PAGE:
Two weeks ago, a Washington Post headline stated that the national unemployment rate soared to 14.7%, “The worst since the Depression era.” Bad news to be sure.
Yet, in Cape May County, 15% of unemployment can be a normal part of the annual employment cycle. In January 2016, county unemployment was 15.5%. One year later it stood at 14.9%, with the next year, 2018, back at 15.5%.
Businesses have gotten a bit better of late. In January 2019 the unemployment rate stood at 13.7%. This past January, pre-COVID-19, the rate was 13.6%.
Ten-point swings in unemployment are common in the seasonal, tourist-driven economy of Cape May County. The move from 3.8% unemployment in August 2019 to 13.6% in January 2020 is not an aberrant occurrence. The 10-point shift is a structural part of the local economy, where it is not unusual for thousands of local individuals to file for unemployment as soon as the summer season ends, as they wait for reemployment the following summer.
In 2019, the difference in the number of individuals employed in the first quarter of the year, the dead of the county’s winter, and quarter three, the height of the summer season, was 60%, or nearly 20,000 people.
The ebb and flow of employment in the county is as predictable as the tides. That makes any threat to the cycle dangerous for all concerned.
At various points in the past, the danger has surfaced in Trenton. In 2009, when the New Jersey Unemployment Insurance Fund was near insolvency, there was a move to end the eligibility of seasonal workers. The cost of supporting seasonal workers for the months they don't work seemed an unfair tax on the general public. Seasonal worker eligibility survived the crisis.
Now, the threat comes from a microscopic virus that cannot survive outside of a host on which it can prey.
Scientists are not sure this accumulation of genetic material deemed a virus is a living thing. Yet, its power to wreak havoc is unquestioned.
The loss of life in New Jersey is appalling, especially in terms of those remaining members of the silent generation. The damage to the economy is also horrific, with national unemployment at a once in-a-century level and with uncertainty the defining characteristic of any recovery plan.
What the virus has done to the pulse of the county economy is introduce an arrhythmia. The irregular heartbeat is especially threatening to the large number of seasonal workers, many of whom exhausted normal unemployment benefits in the annual transition of seasons long before COVID-19's appearance.
The start of the summer season is delayed. Most of the traditional events that mark the opening of the tourist season have been scrapped.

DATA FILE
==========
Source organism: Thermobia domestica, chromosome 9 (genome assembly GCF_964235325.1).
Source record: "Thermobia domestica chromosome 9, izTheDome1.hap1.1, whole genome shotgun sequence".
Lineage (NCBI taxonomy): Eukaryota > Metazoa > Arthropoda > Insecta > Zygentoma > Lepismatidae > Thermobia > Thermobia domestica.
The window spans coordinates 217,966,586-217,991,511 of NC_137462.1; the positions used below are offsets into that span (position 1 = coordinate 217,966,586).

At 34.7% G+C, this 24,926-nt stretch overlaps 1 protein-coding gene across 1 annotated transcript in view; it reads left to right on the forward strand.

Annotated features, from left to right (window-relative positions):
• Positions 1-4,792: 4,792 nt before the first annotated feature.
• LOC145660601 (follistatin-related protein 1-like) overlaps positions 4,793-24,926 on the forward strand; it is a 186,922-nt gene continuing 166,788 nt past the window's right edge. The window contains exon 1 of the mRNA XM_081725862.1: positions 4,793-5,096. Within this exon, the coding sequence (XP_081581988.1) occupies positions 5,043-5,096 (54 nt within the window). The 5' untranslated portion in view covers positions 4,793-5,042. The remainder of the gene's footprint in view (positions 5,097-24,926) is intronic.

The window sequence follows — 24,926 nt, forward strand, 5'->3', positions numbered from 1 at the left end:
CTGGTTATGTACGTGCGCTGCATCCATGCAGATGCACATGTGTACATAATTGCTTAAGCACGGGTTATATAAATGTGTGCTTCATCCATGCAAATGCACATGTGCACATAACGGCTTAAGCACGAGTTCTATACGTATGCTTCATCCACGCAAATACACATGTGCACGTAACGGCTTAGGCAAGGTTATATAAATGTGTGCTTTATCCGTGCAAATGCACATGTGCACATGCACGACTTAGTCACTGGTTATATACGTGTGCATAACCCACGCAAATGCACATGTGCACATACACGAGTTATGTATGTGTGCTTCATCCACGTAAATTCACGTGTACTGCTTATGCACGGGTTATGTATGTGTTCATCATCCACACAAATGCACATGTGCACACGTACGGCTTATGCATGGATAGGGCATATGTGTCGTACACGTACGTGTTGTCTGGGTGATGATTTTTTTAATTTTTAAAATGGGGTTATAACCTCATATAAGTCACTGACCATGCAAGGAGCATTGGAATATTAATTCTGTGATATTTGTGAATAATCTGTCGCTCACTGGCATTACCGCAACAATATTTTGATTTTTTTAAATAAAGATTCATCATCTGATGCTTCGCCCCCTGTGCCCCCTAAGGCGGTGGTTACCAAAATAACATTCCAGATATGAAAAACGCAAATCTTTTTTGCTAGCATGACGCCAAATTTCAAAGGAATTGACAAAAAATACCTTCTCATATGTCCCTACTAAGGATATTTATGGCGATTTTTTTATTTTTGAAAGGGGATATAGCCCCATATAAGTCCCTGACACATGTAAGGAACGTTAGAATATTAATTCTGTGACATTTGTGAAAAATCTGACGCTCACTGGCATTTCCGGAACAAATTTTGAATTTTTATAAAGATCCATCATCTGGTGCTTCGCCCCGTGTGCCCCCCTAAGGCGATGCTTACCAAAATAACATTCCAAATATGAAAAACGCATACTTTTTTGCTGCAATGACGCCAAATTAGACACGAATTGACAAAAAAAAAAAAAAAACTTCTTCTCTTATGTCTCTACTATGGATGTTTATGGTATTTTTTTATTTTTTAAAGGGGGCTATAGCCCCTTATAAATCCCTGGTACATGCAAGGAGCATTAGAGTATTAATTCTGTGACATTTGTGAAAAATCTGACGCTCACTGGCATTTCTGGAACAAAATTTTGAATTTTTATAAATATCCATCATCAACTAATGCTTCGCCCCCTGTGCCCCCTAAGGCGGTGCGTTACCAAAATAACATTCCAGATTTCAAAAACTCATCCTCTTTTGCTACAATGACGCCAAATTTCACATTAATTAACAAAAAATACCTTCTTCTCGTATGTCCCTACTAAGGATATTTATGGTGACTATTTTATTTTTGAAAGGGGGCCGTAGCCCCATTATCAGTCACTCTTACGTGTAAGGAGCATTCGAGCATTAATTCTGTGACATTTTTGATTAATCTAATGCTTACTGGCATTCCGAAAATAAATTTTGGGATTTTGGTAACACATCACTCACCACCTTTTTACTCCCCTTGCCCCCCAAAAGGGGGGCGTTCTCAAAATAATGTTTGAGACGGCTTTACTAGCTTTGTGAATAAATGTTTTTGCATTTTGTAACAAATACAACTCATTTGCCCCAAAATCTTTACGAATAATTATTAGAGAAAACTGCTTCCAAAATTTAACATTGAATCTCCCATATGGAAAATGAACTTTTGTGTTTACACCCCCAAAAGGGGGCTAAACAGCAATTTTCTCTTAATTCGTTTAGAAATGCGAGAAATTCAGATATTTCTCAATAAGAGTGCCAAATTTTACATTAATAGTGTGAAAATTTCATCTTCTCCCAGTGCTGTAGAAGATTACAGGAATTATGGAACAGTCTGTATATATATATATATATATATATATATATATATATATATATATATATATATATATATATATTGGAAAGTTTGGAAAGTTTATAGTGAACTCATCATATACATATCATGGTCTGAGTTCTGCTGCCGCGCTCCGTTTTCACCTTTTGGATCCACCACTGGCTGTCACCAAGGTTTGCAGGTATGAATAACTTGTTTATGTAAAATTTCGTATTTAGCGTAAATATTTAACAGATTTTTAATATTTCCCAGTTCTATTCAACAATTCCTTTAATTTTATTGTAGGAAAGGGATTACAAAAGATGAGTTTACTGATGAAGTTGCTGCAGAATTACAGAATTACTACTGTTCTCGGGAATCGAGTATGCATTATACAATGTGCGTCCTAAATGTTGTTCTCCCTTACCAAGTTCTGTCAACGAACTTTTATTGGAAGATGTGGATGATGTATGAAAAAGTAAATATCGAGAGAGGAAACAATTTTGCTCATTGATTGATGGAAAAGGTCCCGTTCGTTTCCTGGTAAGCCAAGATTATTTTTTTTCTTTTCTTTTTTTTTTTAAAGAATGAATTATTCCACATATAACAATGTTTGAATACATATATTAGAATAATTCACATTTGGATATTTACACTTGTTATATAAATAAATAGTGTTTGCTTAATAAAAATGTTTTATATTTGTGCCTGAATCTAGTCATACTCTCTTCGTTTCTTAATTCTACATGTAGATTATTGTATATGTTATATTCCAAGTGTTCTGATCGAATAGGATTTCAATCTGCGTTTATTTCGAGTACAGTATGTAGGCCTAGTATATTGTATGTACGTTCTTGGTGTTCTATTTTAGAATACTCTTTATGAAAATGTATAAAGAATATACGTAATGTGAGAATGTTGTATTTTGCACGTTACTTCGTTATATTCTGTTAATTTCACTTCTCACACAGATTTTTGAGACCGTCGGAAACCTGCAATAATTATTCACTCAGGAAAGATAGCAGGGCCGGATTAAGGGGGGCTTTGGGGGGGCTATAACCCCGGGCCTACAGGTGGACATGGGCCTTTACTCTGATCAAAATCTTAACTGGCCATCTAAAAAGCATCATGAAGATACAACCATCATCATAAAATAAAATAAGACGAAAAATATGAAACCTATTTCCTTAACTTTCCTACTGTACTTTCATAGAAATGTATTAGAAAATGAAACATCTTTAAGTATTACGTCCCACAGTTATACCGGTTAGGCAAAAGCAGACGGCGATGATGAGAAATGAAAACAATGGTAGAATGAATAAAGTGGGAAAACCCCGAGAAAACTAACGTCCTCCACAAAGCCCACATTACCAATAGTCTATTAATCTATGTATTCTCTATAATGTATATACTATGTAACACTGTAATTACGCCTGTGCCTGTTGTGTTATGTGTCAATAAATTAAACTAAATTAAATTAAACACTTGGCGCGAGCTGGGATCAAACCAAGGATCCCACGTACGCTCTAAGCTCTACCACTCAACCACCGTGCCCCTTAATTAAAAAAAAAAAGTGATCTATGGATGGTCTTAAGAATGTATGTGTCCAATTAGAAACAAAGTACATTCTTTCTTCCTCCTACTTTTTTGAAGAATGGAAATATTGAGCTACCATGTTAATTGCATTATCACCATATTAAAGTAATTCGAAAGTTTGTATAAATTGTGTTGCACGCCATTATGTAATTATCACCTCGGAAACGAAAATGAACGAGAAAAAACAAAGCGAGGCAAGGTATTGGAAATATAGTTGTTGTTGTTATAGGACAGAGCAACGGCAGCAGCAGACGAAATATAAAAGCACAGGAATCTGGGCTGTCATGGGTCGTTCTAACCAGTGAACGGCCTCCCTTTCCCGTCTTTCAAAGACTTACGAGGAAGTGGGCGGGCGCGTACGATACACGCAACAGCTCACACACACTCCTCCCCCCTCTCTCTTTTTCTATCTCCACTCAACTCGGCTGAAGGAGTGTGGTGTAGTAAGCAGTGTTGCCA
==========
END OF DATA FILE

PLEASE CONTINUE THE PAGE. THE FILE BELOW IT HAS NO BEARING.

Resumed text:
No ceremonies will unlock beaches crowded with sunbathers. Parades will be saved for happier times. Concerts, if they are held at all, will be in that virtual space people have learned to live in. Eateries will be packaging their food for holiday weekend take out. Hanging out with friends at the bar will be limited to Zoom gatherings.
For everyone, this is a loss. Business owners, in particular, face potential catastrophic impacts. The window of opportunity is short and immovable.
For the seasonal worker, a unique threat begins to surface. Will these workers have sufficient income over a sufficient period during what is termed their “base year period” to qualify for unemployment in the offseason? Even if so, will their wages earned qualify them for sufficient weekly benefits to carry them through the next offseason?
All the labor and workforce development reports tell the same story. Those who regularly seek offseason unemployment come predominately from the leisure and hospitality sector followed closely by retail. The salaries when there is work are low, and the offseason benefits offer little wiggle room if survival over the dead winter season is contemplated.
The Labor Department also points to another unique element of Cape unemployment, a significant part of that population that annually files for unemployment is older than it is elsewhere in the state.
The slow start to the life-giving tourist season, the uncertainty over the timetable for relaxing restrictions that are particularly harmful to a visitor-based economy, the inability to project business revenues, or government tax flows impact this type of economy in unique ways.
July revenues cannot be made up in October.
Yet, a group often forgotten in stories about the genuine pain felt by others is the seasonal workers, the thousands of county residents whose fall-back plan for the off-season is unemployment.
These are workers whose presence in the county is a necessity for the normal functioning of the economic cycle. Not enough full-time employment exists to absorb these workers in another way.
It is another segment of the county population with its COVID-19 problems. It is a group for whom a slim summer may portend a disastrous winter.
To contact Vince Conti, email firstname.lastname@example.org.